Making higher education a priority State aid: Governor Glendening must make far greater financial commitment to Maryland's public colleges and universities.

October 13, 1997

NOW THAT REGENTS have agreed to limit tuition increases to 4 percent a year at the University System of Maryland's 13 institutions, it is up to Gov. Parris N.Glendening to boost government support of higher education in Maryland. It would be the best possible investment in this state's future growth.

The governor, as well as legislative leaders, protested higher tuition increases they felt might make a college education unaffordable for some students. That protest persuaded the regents to pledge to hold future down increases. But it leaves a $4.2 million gap in UM's budget plans, a gap the governor now has a moral obligation to close.

Mr. Glendening should do much more.

Public higher education has not been a priority for him. He did promise to raise state aid enough to cover inflationary costs each year, but that hasn't been enough to keep UM from losing ground to peer institutions.

Since 1990, state aid as a percent of UM's budget has dropped one-third, from 45 percent to 30 percent. To make up that difference today would cost $300 million. Clearly, Mr. Glendening cannot restore that huge chunk of lost aid in one year. What he can do is make a long-term commitment to this goal.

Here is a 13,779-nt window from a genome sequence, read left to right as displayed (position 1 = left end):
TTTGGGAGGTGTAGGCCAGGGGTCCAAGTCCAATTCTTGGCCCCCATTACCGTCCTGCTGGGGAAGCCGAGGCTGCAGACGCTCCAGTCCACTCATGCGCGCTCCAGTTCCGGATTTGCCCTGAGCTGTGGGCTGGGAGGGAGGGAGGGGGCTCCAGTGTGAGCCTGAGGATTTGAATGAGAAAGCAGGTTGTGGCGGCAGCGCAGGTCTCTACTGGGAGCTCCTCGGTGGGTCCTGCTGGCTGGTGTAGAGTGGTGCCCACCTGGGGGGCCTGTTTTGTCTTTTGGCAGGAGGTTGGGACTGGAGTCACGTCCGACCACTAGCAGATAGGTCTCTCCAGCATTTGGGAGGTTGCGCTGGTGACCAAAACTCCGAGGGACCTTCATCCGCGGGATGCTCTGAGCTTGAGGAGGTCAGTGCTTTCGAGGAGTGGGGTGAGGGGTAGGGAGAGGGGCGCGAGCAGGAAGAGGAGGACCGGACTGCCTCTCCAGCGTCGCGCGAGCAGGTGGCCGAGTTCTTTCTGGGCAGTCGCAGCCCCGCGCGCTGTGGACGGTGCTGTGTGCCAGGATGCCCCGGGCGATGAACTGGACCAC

A good first step would be devoting a portion of the state's large surplus to some of UM's ambitious technology projects. The governor also should give UM a major boost in operating funds: The university system wants an extra 4.2 percent; Mr. Glendening can do much better.

It will take far more state money to attract the best faculty to UM schools, which is the key ingredient in raising the caliber of education on these campuses. It also will require a far greater state investment in technology and equipment to keep Maryland's public institutions on the cutting edge of research and entrepreneurial ventures.

With the recession of the early 1990s behind us, Mr. Glendening must become a champion of our state colleges and universities. They hold vast potential as economic development engines. But that won't happen without a new spirit in Annapolis toward funding these institutions.

No longer can universities be relegated to a secondary position at budget time. The future well-being of this state depends on the governor's ability to make that change.

Pub Date: 10/13/97

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